Woman washing hands

How would you like to reduce your energy and water use – and reduce your monthly bills for both? Installing low-flow showerheads and faucet aerators in your home is an easy and inexpensive way to realize such savings. Before you get started, here’s what you need to know.

Water heating is the second largest energy expense in most homes, accounting for up to 20 percent of a typical home’s energy use. A family of four that showers daily uses 40 gallons of water. That adds up to a lot of water and energy use over the course of a year.

Installing low-flow aerators and showerheads can help reduce your family’s water consumption and the energy it takes to heat that water for bathroom faucets and showers. Best of all, you’ll likely never miss all of the extra water that you had been using.

Current federal regulations require a flow rate of 2.2 gallons per minute (gpm) or less for bathroom faucets and a maximum flow rate of 2.5 gpm for showerheads. All new kitchen faucets have flow rates of 2.2 gpm or less.

Flow rates are determined by the aerator – the screw-on tip of the faucet nozzle. Aerators mix air in with the water and send it through a mesh screen to create many tiny streams of water. Faucet aerators are available in flow rates ranging from 0.5-2.2 gpm.

Original faucets and showerheads in homes built before 1992 are likely using twice as a much water. If you’re not sure about the age of your fixtures or their flow rates, check the imprint on the aerator tip. If you need to replace your aerator on an older fixture, bring the old aerator and washer with you to the store to help you select a new one that will fit.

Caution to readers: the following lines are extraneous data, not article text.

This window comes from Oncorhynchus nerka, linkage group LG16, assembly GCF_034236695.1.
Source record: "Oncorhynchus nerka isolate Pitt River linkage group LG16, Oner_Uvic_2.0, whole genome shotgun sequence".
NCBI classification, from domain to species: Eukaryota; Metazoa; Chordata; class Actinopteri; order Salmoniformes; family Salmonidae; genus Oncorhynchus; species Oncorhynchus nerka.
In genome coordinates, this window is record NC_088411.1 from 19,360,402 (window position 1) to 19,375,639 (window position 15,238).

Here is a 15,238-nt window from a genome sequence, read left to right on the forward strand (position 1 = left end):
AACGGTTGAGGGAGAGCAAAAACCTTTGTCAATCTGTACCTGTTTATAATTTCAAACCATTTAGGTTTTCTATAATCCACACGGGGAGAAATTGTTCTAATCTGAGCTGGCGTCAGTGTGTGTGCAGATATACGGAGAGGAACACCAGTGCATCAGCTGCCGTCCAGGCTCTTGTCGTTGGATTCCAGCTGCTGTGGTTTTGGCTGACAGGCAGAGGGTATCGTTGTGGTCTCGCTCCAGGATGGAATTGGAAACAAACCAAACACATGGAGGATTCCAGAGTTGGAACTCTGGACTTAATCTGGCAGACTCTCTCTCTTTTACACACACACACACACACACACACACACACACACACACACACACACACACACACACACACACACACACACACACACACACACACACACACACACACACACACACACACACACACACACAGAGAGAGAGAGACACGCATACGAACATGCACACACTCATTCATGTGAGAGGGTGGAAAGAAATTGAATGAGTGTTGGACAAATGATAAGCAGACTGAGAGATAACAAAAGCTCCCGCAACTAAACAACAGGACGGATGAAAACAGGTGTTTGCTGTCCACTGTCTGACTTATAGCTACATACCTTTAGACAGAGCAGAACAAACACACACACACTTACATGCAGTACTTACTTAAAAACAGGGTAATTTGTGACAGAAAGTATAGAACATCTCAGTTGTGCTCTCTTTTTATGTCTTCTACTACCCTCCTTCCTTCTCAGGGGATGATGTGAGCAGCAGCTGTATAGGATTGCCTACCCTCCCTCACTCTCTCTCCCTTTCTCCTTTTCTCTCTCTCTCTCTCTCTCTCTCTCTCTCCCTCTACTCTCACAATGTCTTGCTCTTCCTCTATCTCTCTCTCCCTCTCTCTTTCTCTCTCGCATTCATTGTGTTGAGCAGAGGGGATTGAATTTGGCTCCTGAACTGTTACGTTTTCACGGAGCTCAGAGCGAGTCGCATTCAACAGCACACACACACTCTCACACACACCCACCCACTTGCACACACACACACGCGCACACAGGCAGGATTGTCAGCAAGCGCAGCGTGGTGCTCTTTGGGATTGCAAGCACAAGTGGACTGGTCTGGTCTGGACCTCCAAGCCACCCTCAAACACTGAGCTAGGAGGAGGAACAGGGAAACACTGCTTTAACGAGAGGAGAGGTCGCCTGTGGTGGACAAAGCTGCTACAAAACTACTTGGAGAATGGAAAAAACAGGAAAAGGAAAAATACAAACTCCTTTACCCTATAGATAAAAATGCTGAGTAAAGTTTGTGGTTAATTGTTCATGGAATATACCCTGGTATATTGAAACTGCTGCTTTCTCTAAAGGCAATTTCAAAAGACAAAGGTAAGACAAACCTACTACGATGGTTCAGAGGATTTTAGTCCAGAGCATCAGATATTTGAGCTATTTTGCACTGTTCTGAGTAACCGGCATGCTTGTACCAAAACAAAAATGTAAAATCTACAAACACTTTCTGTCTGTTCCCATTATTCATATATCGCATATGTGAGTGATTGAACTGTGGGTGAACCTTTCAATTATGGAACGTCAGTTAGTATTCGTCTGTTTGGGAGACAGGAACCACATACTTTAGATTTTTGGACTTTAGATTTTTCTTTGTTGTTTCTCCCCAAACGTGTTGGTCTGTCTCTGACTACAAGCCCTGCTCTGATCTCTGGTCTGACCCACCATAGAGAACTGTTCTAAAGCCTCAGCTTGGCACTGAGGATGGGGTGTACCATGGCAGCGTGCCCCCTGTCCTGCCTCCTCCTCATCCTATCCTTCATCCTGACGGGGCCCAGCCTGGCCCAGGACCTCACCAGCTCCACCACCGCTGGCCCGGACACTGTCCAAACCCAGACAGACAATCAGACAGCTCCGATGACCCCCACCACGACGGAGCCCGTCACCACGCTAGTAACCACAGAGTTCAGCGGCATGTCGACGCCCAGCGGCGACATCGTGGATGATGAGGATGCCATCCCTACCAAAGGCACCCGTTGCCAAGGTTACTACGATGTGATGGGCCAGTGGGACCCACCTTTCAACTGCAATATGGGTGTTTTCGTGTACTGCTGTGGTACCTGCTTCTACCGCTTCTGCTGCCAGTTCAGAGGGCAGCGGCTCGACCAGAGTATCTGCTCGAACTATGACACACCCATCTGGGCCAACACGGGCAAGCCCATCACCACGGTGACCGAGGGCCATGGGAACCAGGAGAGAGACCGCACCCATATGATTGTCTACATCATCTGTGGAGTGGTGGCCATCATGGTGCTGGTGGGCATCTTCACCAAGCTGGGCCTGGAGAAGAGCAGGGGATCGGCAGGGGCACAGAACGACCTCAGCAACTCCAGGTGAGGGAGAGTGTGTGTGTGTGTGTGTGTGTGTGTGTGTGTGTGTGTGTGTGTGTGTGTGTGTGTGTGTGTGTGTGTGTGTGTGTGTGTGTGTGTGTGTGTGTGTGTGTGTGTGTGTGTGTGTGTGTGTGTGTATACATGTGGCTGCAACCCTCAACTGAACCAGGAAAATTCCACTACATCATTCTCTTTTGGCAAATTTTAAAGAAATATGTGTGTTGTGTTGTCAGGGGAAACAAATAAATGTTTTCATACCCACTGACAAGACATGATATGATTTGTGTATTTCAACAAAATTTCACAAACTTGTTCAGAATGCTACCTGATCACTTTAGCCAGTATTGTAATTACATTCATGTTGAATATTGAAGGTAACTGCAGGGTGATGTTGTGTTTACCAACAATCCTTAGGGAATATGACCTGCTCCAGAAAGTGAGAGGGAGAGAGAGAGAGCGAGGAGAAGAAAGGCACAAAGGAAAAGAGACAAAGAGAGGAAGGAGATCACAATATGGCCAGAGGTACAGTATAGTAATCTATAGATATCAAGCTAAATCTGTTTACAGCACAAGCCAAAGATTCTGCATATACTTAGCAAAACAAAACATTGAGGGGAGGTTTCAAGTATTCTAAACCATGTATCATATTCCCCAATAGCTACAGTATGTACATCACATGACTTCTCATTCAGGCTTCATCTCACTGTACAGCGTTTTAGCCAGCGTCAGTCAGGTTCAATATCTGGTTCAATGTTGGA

One way to identify a low-flow fixture is to look for the WaterSense label, which requires a flow rate of less than 1.5 gpm. WaterSense-labeled products are about 20 percent more efficient and can save more than 2,300 gallons of water and 300 kilowatt hours of electricity annually — enough to power a television for a year.

If your showerhead is older, do a “bucket test” to gauge the flow rate. Place a large bucket marked in gallon increments under the shower and track how many seconds it takes to reach the 1-gallon mark. If it takes less than 20 seconds, you should install a new low-flow showerhead.

If you’re buying a new showerhead, you can choose either aerating or laminar low-flow styles. Aerating showerheads mix air with water to form a spray. Laminar-flow showerheads produce steady streams of water. Both are energy- efficient, so it’s just a matter of preference. Be sure to select a showerhead with a flow rate that is  compatible with your automatic-compensating mixing valve.

UniSource Energy Services educates customers about how they can save energy and money using low-flow fixtures during Home Energizer Workshops for community groups and our  Bright Students program offered in schools. Our Multi-Family Housing program helps residential complex owners implement energy efficient measures that benefit them and their tenants.

“Customers who attend our educational workshops or participate in our energy efficiency programs are always amazed that such a low-cost upgrade can help them lower their monthly water and energy bills,” said Tammy McKay, UniSource Program Manager for Residential Energy Efficiency Programs. “The savings will eventually pay back your initial investment – and more.”

For more ways to reduce water and energy use, visit energy.gov.

This content was last updated on the date shown above. More recent information might be available elsewhere on uesaz.com.